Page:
Rachel Kramer Bussel's PASSION is a sweet anthology.
I am the kind of woman who is not fazed by reading a novel on the train with a couple whose bodies are entwined. I was told once that I am a true native New Yorker because I read so well on the train...I only read on the train. PASSION made my commute very palatable. Every story I read transported me; I was so involved with the couple--felt almost like I was there with them. As their tension mounted, I felt every insecurity and every anxiety. These were passionate and truly intimate stories, not just man meets woman, there are fireworks and an explosive orgasm. Passion is not always as immediate as that. To get to true passion there might be some fumbling, and even after you have reached it, there is still the maintenance of it.
Every story was like an Indian burfi--I was reading a story on my way back from Jackson Heights with a chocolate covered burfi that I could not resist eating, even though I do not like eating on the train the way that I like reading--so sweet and complete.
One story was especially seductive to me, in the vein on my own prized and beloved Anais Nin who inspires me to write erotica. Not in a play by play description of what is happening during the act, like sex is a recreational sport, but the play by play of the seduction. Lana Fox's "The Silver Belt" reminded me of a story in Nin's DELTA OF VENUS in which the character had a fetishized accesory as well. There was a part where the man says to the woman, who laments that she is not a poet like he is, that she is a poem--I raced to the back of the book to read the bio on Lana Fox who said that she wrote the story inspired by Anais Nin.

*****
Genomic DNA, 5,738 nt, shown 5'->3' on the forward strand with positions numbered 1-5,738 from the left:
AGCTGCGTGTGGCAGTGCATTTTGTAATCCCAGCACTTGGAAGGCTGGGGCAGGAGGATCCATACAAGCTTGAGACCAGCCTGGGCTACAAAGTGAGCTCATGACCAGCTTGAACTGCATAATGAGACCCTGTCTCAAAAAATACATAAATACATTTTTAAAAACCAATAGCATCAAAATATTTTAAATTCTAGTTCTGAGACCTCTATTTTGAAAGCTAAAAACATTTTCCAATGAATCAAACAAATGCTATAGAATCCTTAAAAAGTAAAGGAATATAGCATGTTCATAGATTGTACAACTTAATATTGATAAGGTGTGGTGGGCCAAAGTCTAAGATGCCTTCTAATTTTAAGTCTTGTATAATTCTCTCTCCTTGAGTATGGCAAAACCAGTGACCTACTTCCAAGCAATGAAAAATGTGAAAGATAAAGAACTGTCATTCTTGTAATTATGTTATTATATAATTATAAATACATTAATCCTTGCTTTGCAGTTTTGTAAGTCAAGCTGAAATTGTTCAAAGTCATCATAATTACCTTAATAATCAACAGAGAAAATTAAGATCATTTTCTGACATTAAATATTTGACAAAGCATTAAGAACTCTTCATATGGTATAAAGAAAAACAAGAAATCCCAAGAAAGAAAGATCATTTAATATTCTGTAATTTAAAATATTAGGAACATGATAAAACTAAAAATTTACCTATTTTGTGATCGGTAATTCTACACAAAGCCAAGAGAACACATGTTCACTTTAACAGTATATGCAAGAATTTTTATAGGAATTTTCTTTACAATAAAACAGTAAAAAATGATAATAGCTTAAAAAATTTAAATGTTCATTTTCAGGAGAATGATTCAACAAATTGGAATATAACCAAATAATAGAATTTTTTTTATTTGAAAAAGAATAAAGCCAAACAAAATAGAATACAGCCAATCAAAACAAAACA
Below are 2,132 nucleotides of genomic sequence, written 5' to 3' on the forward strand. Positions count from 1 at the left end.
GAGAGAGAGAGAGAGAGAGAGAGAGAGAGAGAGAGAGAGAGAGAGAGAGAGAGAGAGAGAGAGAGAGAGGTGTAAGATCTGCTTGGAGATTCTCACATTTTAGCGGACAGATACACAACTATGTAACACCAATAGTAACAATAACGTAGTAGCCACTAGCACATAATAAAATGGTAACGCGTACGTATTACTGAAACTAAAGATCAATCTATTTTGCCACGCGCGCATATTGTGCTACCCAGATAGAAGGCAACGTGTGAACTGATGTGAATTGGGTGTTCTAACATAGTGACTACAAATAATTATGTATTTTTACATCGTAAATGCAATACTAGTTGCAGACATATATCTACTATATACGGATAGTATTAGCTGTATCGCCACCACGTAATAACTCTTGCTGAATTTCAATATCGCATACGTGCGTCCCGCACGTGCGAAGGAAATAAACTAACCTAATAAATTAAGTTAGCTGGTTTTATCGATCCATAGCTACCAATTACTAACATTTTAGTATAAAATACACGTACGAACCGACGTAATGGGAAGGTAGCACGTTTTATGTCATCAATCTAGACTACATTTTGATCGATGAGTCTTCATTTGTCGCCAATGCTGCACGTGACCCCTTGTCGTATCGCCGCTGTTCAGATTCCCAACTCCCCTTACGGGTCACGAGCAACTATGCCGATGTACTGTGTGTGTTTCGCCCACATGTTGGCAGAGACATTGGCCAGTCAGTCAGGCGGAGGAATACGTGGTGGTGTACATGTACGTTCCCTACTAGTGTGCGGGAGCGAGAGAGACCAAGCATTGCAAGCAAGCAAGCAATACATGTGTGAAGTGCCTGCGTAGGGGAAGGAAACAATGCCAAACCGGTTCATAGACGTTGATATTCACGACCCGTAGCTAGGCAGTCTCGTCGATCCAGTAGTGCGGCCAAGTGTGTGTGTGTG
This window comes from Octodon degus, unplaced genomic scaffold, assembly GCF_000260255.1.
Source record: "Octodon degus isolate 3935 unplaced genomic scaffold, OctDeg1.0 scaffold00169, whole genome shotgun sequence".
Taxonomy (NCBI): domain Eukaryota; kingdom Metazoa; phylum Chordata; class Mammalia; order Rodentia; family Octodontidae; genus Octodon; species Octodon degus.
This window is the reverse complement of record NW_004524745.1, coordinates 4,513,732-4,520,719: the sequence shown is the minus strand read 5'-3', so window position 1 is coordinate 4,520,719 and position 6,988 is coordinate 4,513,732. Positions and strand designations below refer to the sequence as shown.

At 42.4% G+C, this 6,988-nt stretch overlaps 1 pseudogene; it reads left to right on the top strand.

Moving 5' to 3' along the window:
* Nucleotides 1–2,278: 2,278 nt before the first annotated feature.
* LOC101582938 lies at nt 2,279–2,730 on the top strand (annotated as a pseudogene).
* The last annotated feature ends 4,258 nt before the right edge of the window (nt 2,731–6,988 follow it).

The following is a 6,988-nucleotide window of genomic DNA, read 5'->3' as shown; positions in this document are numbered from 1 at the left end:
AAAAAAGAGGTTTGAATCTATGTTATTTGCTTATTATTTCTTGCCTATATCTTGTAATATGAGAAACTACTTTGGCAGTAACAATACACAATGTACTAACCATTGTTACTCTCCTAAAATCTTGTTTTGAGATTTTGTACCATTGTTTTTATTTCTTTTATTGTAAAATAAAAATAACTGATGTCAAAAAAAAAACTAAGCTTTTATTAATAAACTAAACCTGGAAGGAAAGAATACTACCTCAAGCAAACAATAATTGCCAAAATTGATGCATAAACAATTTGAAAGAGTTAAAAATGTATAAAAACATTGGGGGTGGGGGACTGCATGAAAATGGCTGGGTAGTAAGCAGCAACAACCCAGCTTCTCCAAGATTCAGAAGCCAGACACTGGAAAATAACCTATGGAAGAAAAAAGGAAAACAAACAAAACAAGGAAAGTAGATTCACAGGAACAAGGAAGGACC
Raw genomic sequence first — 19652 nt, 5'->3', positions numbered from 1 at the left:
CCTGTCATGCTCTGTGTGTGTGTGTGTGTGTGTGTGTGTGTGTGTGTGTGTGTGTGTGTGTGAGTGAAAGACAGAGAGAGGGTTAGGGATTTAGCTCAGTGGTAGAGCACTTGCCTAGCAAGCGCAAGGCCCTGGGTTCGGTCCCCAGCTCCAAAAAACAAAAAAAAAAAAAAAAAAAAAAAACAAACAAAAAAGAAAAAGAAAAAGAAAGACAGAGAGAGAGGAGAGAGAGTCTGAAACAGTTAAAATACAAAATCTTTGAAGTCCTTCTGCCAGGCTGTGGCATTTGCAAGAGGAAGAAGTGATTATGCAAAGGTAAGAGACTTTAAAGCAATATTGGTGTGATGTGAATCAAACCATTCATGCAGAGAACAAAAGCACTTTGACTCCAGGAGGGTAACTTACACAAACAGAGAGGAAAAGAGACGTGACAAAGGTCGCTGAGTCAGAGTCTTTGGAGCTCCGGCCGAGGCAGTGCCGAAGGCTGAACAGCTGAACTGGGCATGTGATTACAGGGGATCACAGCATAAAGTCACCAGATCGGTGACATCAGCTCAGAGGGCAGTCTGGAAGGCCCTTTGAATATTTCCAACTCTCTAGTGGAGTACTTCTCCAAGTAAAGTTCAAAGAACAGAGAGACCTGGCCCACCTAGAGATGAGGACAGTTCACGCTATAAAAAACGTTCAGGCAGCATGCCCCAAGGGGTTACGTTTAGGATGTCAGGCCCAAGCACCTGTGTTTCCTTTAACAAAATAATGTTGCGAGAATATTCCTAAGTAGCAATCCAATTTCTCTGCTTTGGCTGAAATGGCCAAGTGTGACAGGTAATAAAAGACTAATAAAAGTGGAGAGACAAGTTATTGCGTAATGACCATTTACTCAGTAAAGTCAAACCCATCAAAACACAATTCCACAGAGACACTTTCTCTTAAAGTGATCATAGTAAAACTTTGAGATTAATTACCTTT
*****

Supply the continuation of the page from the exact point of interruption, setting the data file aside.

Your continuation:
Then I devoured the rest of the story which has accents of so many favorite parts of mine between LITTLE BIRDS and DELTA OF VENUS. It was a bit like deja vu and yet nothing at all like Nin. Just a really distinctive sensuality and modernity that I know Anais must have smiled about herself. Lana Fox is the kind of author that writes so good it makes me jealous wishing I wrote just like her. But the green eyed monster evaporates quickly because I can read her and that is more than enough....
"The Silver Belt," like all of the other stories in PASSION, remind me of Anais Nin--daring to go in a way that a lot of erotic stories are not willing to go. Showing the flaws of trying to be intimate, the aspects of true intimacy that are scary like being afraid of losing your partner or not being enough for them, and really trying to amend that. To put it all out there not just passion but for love. A lot of erotica serves just to titillate without having any soul, while nothing is wrong with being purely titillating--lovers do not always have spiritual sex--it is nice to know that romance still has a pulse.
And that passion sometimes is veiled by it.